Thursday, February 4, 2021

Rockslide and unstable slope to keep US 2 Pine Canyon closed

Update: March 5, 2021
The weather has been favorable and our contractor has made great progress removing the unstable rock from the hillside, including the car-sized boulder that was hanging above the roadway. The work is accomplished by manually wedging off this material. Technicians that complete this work wear safety harnesses secured above the slope, and it must be done skillfully.

After the unstable material was removed this past week, the contractor brought in a 144-foot crane used to install rock dowels that will secure unstable rock on the face of the cut. They are also repairing and extending the slope netting that was damaged during the slide. When the rock doweling is complete and new anchors are secured, the netting can be rehung and extended. The repaired and improved slope netting will now cover a total of 4,500 square feet more rock slope at this location in Pine Canyon.

When will the road reopen?
The work currently requires the crane to be staged in the middle of the roadway. Situating the crane takes time to set up and regularly reopening for traffic to move through the work zone would not allow for the contractor to complete the work in a safe and timely manner. Once the crane no longer needs to be in the roadway and it does not compromise safety, we will reopen the road with flagger-controlled traffic during the work day. We expect the project to wrap up by March 24.

Update: Feb. 18, 2021
Recent winter storms have covered the US 2 Pine Canyon slope in a layer of snow, which created safety concerns as the contractor can't determine where the cracks are located on the slope. Work is on hold as we wait for the snow to melt off but warmer weather and rain is in the forecast starting Monday, Feb. 22 so it appears the contractor can get back out there to scale off the boulder, repair netting and clear debris.

While the weather delay has cost a few days work, our contractor is experienced and expects to wrap up work the last week of March, assuming conditions remain safe. Reminder that the highway is closed until that time.

Emergency work could keep highway closed into March

By Lauren Loebsack

We've seen a lot of debris slides so far this year in the wake of heavy precipitation, and the most recent one came early Tuesday morning, Feb. 2, when the upper section of a rock slope above US 2 about four miles east of Orondo in Douglas County fell, covering most of the roadway at milepost 143.7. The slide pulled the cable netting into the slide area and sheared off one of the cable anchors that attach the netting to the hillside.
A drone's-eye-view of the slide shows where the netting was pulled into the slide area and the newly
exposed boulder above the netting at the crest of the slope.

The rockslide dropped about 300 yards of debris including very large rocks, leaving the highway closed. Just as concerning, it left a boulder the size of a truck that is now hanging out above the highway. There is a tension crack behind the boulder that indicates it is at risk of falling and must be removed manually. The netting will also need to be extended and re-secured to the slope before the debris on the highway can be cleared. This will require a contractor that specializes in this type of work.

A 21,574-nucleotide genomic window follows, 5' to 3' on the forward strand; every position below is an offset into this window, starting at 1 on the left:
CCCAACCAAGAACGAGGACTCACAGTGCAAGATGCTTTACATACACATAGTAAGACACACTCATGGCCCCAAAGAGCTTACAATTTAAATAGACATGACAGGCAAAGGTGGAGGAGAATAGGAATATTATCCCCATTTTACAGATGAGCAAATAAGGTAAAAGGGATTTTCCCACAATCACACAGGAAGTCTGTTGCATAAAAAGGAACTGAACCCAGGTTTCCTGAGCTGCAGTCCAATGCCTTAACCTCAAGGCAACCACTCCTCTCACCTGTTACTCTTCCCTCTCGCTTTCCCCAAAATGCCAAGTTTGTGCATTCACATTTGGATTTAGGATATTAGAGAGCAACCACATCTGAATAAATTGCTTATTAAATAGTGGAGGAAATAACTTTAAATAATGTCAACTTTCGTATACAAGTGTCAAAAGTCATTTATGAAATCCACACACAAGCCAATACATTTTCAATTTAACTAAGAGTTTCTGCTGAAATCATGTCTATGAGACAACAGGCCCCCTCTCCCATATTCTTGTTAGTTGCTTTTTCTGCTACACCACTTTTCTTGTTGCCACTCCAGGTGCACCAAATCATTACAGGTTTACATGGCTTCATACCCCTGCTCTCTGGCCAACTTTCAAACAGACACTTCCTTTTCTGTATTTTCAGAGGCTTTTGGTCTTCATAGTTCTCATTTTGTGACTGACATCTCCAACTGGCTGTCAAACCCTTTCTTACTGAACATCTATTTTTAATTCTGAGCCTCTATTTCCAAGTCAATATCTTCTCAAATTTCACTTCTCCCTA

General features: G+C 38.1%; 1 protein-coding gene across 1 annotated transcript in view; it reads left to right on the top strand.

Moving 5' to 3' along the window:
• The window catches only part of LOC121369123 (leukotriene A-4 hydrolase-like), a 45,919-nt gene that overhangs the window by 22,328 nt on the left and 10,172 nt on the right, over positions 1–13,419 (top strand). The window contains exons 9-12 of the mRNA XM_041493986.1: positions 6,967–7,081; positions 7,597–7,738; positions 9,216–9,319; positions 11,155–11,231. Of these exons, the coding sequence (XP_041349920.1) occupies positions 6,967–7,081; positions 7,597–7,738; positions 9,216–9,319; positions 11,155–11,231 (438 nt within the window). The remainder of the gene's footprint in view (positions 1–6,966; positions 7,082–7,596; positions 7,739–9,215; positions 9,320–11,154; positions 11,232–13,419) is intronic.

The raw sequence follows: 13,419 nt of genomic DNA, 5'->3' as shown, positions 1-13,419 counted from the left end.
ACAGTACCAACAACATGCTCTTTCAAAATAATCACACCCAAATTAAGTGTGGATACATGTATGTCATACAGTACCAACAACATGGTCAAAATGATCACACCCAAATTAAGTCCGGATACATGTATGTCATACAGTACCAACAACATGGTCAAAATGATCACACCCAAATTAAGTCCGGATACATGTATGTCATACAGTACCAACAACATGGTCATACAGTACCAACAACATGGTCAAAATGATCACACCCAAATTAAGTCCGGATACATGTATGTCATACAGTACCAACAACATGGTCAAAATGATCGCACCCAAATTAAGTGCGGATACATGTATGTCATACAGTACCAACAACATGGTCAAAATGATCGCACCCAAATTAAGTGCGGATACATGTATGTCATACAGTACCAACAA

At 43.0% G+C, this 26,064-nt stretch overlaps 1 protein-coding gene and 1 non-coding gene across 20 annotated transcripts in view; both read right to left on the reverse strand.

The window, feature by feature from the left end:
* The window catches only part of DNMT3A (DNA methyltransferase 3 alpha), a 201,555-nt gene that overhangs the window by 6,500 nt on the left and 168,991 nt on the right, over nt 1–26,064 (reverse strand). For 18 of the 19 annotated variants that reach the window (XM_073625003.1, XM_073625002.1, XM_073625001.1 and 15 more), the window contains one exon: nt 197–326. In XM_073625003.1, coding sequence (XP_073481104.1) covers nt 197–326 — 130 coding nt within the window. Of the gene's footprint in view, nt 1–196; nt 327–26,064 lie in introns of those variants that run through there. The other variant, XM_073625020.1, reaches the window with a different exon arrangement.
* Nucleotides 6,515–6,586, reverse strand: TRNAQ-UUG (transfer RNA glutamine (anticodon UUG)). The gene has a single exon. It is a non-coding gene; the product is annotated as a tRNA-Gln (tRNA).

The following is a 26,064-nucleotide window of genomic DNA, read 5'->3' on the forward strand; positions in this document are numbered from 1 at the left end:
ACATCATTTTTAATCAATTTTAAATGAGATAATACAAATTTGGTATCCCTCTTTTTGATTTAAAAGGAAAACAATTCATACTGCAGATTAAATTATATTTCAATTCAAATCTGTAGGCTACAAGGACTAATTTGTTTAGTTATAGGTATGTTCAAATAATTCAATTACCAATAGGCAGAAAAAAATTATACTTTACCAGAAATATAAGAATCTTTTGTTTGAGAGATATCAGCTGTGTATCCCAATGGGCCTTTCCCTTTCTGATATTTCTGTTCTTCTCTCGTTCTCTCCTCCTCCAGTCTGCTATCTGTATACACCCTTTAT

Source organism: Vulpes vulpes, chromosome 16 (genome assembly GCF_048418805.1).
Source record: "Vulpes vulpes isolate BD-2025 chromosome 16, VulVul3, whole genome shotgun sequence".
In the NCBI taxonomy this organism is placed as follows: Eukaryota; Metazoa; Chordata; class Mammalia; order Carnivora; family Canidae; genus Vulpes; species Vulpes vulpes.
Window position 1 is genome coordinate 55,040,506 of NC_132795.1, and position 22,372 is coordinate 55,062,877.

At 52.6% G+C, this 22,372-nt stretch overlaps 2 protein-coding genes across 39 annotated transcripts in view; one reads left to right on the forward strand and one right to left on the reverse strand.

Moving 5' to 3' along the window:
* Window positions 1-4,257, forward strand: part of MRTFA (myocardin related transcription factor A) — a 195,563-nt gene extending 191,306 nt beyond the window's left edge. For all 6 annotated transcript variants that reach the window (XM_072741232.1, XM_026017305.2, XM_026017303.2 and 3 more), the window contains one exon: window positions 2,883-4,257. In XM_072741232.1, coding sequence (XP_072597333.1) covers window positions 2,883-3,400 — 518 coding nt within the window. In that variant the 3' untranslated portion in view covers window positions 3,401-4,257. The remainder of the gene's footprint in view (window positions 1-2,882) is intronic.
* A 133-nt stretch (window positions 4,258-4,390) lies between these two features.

A close-up look at the cable net anchor that has been sheared

Fortunately, no one was hurt but the road will remain closed for some time. How long? Hard to say. We're moving forward with an emergency contract to get started as soon as possible but we estimate it could take about six weeks, reopening sometime in March. Until the road is reopened, please avoid the area. Never go around road closed signs as they are there for everyone's safety.

But I thought there was a net?
When we install netting and anchors on a hillside, they are designed both to stop smaller rocks from bouncing onto the highway and to stop catastrophic failures of a slope. IAn this case, it did. The slide could've been much worse. But this slope is undergoing a natural process called calving. You may have seen this happen on TV shows about glaciers when ice shears off and breaks away. Same thing with hillsides. Essentially rocks are breaking away from the hillside. The netting does all it can to prevent massive amounts of the slope to come down, but there's only so much they are designed to handle.
The newly-exposed rock at the crest of the slope (red dashed). Note that the east end of the cable net has been pulled from its original location (red arrows). Also note the newly exposed rock block at the top of the slope (yellow dashed).

OK, so what's next?
We know this closure is challenging for people who regularly travel through this area. There are really no great ways around the closure and there is no set detour. We encourage people to consult local maps to determine the best route to get where you're going.
About 300 yards of rock has fallen across both lanes of US 2

Once a contractor has been secured, we'll have a clearer picture of the timeline. We'll update this blog when we know more. You can also follow us on Twitter or sign up for our email/text alerts for updates.
The newly exposed rock must be removed from the slope prior to resecuring and extending the netting (yellow dashed).


Unknown said...

Blast everything on that slope and it won't. Be a problem anymore.shouldnt take 6weeks either.

Stephanie said...

It is unfortunate to see that this has happened, but it is great news that no one was hurt. Thank you for sharing the close up photos of the failure and the steps you're taking to repair the damage.

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